“Countries want to be more competitive and to be prepared for when their markets are more open to international trade,” said Ramalho.
They also want businesses to be able to survive competition from foreign firms, she added.
“Governments across the globe realize the private sector is an important motor of development and job creation,” said Ramalho. “And they realize it’s important to have the right regulations that enable the development of the private sector.”
‘A Very Remarkable Narrowing’
The overall rankings sometimes mask major gains in countries that are reforming amid challenges, such as conflict or widespread poverty. To provide a fuller picture, the survey’s “Distance to the Frontier” indicator measures an economy’s own progress in reforming business regulations and practices over time.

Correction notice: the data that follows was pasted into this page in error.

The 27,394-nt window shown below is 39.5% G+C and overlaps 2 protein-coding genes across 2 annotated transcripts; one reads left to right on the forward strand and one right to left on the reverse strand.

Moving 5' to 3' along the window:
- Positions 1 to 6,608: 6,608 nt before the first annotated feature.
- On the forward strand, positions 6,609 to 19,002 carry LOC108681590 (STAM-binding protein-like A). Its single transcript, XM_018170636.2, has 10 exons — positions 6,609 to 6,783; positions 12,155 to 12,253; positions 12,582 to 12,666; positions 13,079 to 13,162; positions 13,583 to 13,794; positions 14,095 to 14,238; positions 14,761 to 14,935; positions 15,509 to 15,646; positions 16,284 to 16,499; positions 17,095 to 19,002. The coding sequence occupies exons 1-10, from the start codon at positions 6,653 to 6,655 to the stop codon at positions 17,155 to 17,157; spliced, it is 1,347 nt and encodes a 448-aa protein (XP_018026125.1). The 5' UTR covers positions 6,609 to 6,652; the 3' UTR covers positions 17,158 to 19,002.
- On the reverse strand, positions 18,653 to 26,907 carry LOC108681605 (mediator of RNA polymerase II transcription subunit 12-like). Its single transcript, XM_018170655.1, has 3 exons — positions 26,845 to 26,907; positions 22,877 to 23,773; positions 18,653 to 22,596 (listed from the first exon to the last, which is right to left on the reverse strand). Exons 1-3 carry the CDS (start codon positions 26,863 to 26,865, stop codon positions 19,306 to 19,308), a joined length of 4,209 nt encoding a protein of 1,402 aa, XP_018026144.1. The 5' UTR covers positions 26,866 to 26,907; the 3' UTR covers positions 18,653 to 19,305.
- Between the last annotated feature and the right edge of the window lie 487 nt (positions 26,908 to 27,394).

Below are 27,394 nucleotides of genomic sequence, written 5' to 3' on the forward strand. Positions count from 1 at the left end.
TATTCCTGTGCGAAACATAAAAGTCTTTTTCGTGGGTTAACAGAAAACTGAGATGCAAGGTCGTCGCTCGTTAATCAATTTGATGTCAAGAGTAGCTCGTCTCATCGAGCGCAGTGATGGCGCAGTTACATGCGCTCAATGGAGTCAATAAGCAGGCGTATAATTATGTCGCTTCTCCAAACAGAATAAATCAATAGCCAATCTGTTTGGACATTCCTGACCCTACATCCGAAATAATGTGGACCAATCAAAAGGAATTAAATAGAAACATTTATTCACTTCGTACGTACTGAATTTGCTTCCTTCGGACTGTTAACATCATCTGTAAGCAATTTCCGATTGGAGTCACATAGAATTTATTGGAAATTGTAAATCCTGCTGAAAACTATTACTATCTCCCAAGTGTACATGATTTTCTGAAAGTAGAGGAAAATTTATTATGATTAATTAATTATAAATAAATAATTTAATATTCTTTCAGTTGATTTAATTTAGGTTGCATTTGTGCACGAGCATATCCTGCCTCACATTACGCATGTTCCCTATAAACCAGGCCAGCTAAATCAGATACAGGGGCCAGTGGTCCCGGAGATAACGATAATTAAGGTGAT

In this year’s survey, 80% of economies had a better score on this front, but only a third went up in the overall ranking, said Ramalho.
Five of this year’s most-improved economies — Burundi, Côte d’Ivoire, Djibouti, the Philippines, and Ukraine — are still in the bottom half of the global ranking on the ease of doing business.
Yet big improvements have been made globally in reducing the amount of time it takes to start a business. In 2005, the figure was 113 days for the bottom 25% of economies, and 29 days for the rest – a gap of 85 days. The 2014 report finds that gap has narrowed to 33 days.
Augusto Lopez-Claros, World Bank Group director for Global Indicators and Analysis, described this change as “a very remarkable narrowing.”